Furthermore, no one was exposed to the lower quality games lurking in the depths of the store, and no one asked for specific games to be downloaded on the spot (which would inevitably have meant hanging around ages for it to download, causing everyone to lose interest in the meantime).

What went wrong?

The number of customers who actually came to the shop that day was disappointingly low. Far lower than expected according to staff, considering a couple of major releases were coming out that day.

No Promotion
I was in such a rush to get my game ready in time that I didn’t do any promotion of the event beyond a few tweets the day before. No attempts to contact press or otherwise generate interest beyond (figuratively) grabbing people as they walked past in the street

Game Specifics
My own game is both quite abstract and complex (requiring players to get through a substantial tutorial before they can really get going), and slow paced. As a result, I found it wasn’t really hitting it off with customers, so in the end I didn’t actually demo it to that many people

Closing the Sale
In terms of generating extra pre-orders of the OUYA, I was quite poor at closing the sale and getting those genuinely interested to actually commit the £10 pre-order deposit. That’s partly because I suck at sales, but also due to it being too easy for customers to get out by saying they can just buy it when it comes out.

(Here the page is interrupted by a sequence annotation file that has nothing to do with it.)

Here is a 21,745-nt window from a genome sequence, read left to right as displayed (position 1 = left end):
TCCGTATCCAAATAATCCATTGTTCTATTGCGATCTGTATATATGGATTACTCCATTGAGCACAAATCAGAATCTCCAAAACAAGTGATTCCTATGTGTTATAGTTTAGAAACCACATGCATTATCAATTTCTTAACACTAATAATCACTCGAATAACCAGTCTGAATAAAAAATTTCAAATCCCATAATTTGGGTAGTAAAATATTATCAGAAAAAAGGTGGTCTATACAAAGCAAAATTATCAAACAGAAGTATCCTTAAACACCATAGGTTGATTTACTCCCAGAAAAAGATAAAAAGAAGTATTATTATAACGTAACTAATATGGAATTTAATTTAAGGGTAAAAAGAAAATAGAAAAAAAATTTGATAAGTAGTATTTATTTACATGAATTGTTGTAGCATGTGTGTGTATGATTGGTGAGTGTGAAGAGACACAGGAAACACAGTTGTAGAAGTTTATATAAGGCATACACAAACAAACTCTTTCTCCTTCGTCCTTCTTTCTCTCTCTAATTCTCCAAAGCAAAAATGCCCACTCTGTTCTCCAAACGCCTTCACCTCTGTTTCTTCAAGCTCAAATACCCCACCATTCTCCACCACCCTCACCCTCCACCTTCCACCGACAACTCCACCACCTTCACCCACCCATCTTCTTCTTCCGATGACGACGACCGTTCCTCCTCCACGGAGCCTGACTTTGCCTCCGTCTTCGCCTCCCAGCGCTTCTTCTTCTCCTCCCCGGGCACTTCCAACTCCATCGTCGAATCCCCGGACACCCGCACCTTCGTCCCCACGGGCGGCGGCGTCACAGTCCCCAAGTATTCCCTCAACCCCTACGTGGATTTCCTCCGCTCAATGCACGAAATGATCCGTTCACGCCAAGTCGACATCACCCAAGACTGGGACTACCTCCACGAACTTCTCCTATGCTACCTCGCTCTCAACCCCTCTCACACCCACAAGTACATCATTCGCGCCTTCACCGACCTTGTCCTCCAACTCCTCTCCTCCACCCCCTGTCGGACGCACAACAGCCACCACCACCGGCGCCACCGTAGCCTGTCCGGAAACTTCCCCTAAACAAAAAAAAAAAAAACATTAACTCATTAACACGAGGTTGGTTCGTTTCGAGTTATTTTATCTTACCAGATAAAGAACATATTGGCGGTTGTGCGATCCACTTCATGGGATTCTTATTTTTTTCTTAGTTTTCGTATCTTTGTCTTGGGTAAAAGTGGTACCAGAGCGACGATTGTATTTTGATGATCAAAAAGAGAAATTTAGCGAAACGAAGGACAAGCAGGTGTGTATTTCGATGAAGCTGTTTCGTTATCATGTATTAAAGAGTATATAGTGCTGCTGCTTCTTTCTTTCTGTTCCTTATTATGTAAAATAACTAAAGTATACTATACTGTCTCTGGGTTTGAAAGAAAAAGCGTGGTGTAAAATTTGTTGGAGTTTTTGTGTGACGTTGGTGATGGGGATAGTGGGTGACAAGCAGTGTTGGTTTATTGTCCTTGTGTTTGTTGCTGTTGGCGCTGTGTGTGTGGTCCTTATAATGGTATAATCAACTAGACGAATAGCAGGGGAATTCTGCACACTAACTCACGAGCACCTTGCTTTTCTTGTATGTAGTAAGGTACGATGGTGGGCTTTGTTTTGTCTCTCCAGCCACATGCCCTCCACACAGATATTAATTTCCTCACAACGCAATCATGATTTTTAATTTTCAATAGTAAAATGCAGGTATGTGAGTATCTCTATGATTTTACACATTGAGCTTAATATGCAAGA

Securing the OUYA and Controllers
Being small and light, and having completely wireless controllers meant that someone had to keep an eye on the equipment at all times to avoid it getting stolen

Limited Play
Some games I had not played extensively enough prior to demoing them, only to discover that they used a limited number of plays per day, leaving customers disappointed that they could not continue.

From a practical, proof of concept point of view, the whole day was a success. However, as already mentioned, it clearly isn’t effective in terms of raw sales generated for the indie, and in terms of generating press interest, it’s only going to work once or twice.

Interestingly, in discussing these issues with other devs, the example of Games Workshop came up a number of times. Every store has a dedicated space for players to come in and play tabletop battles together. Even if just watching other people’s battles, it brings people into the store with something exciting and participatory, which in turn helps create a lasting connection with the product and relationship with staff and other members of the community.

Stores like GAME already do a similar thing, with consoles set up for people to have a go at playing the latest games. However, what Games Workshop also do is run sessions for beginners, and for helping improve people’s skills in painting and crafting scenery.

As it happened, I’d help arrange for a number of other developers to demo their own OUYA games at GAME, including Jamie Lowes of Vamflax, who headed down with his own game, Chopper Mike, to the large GAME store at the Bullring in Birmingham the day after my own adventure.

jamie lowes bullring small